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For some child patients with disabilities, visiting the dentist is now something they can look forward to since the introduction of animal-assisted therapies. (Photograph: Supplied by Universidad de los Andes)
0 Comments Aug 2, 2017 | News Americas

Interview: “Animal-assisted therapy lowers stress levels”

Post a comment by Luke Gribble, DTI

SANTIAGO, Chile: After receiving an increase in requests for dental treatments for children with disabilities, the Universidad de los Andes, Santiago, Chile, decided to introduce animal-assisted therapy into their practice. Dental Tribune Online spoke with Dr. Andrea Ormeño, Director of the Care of Patients with Disability Diploma at the Faculty of Dentistry, to learn how this new treatment method, which adopts the service of specially trained dogs, is helping to improve the dental hygiene of some of their younger patients.

Helping to improve patient experience in the practice has always been important, but when did you decide to introduce this method as a means to help with treating children?
About five years ago, we decided to try animal-assisted therapy (AAT), mainly owing to the increased demand for dental treatment for kids with disabilities. Since this style of work is orientated to the children and their families in a regular dental practice, it helps promote family interest in coming back for regular checkups, which ultimately optimizes patient care and experience.

Which patients have you had the most success with using this method, and how has it improved their experience?
The most success we have seen has been with child patients with Down syndrome and autism spectrum disorder. Each treatment is also enriched with the participation of a multidisciplinary team that takes care of the patient in a comprehensive manner. We have seen that AAT improves social interaction and communication and lowers stress levels in the patient. It has also transformed a visit to the dentist from a traumatic experience into something patients look forward to.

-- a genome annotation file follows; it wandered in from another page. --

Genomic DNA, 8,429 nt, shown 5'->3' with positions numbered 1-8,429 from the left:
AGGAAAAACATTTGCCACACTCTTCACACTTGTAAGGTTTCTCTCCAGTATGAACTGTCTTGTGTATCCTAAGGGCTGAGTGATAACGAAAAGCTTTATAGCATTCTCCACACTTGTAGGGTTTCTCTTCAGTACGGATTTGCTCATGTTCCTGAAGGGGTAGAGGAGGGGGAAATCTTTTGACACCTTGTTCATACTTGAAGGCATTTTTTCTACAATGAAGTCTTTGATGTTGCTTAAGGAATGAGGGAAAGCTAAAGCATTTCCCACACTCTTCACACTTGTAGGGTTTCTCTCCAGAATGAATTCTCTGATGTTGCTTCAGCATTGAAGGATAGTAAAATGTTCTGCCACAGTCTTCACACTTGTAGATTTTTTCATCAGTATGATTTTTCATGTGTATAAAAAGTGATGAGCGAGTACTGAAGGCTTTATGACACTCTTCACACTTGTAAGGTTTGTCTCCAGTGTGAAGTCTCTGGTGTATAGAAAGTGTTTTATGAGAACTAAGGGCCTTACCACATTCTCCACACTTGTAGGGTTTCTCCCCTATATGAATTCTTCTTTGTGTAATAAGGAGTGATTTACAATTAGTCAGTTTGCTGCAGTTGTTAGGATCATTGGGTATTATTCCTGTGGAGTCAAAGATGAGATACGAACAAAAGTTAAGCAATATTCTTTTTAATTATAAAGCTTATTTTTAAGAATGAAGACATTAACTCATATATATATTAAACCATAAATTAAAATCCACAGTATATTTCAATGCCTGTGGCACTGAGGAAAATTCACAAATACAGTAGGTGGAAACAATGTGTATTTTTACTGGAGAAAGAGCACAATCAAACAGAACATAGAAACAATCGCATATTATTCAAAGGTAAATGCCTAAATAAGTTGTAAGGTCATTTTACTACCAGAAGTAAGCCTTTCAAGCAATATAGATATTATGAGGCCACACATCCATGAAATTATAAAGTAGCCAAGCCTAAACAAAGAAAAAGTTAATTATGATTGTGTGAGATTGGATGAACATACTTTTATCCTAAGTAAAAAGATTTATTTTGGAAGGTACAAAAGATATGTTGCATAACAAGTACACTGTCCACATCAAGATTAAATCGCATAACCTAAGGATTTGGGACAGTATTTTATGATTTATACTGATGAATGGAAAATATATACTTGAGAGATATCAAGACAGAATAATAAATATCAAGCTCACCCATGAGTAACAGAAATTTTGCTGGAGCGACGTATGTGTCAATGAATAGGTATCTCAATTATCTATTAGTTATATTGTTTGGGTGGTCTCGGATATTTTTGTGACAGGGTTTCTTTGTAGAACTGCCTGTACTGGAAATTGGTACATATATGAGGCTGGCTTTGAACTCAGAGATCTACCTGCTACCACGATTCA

What is the usual procedure when using AAT, and in what way has it been most helpful to your dentists?

Firstly, we ask the child’s family if they would be interested in trying the therapy. If they agree, we then ask the patient, before having an informed consent form signed by the parent or caregiver. From there, the patient goes to a bonding space where the dog, the trainer and the dentist get to know each other. This is to evaluate the interaction between all parties involved, and is done on a case-by-case basis, before making a decision about the possibility of moving to AAT in the dentist’s chair. The therapy has proved to be very valuable because of the emotional connection the patient has with the animal, thus calming him or her down and in turn allowing the dentist to perform his or her work in a far less stressful environment.

Owing to the sterilization requirements for a dental practice, how do things function when using the trained dog to help with treatments, and is there a continual evaluation of the animal’s performance?

Sanitary protocols require that each animal be checked by a vet, receive all the necessary vaccinations and be deemed completely healthy. Before the dog steps into the practice, he or she is given a hygiene bath and a general checkup, and during a treatment, the trainer is the only person authorized to handle the animal. All the dogs that participate in the practice were selected especially for this job and are continuously evaluated on how they perform during the different therapies in which they assist.

How much does AAT cost?

The hourly cost is about $75 and that includes the trainer and the dog. All the other costs are as normal, as we still use a regular chair and instruments for the treatment itself.

What has the reaction been from parents, and would you recommend to other dentists to introduce this method into their own practices?

The mother of a boy with autism spectrum disorder said she thought her son would never be able to stay calm enough during a visit to the dentist. The first time they sought dental care it was complete chaos. Now, however, after a couple of AAT sessions, her son is able to go into the practice and sit through an entire treatment. Because of such results, the therapy has provided a real option for treating kids with disabilities, and since we have all the equipment and professional staff available to use it in the practice safely, I would recommend it.

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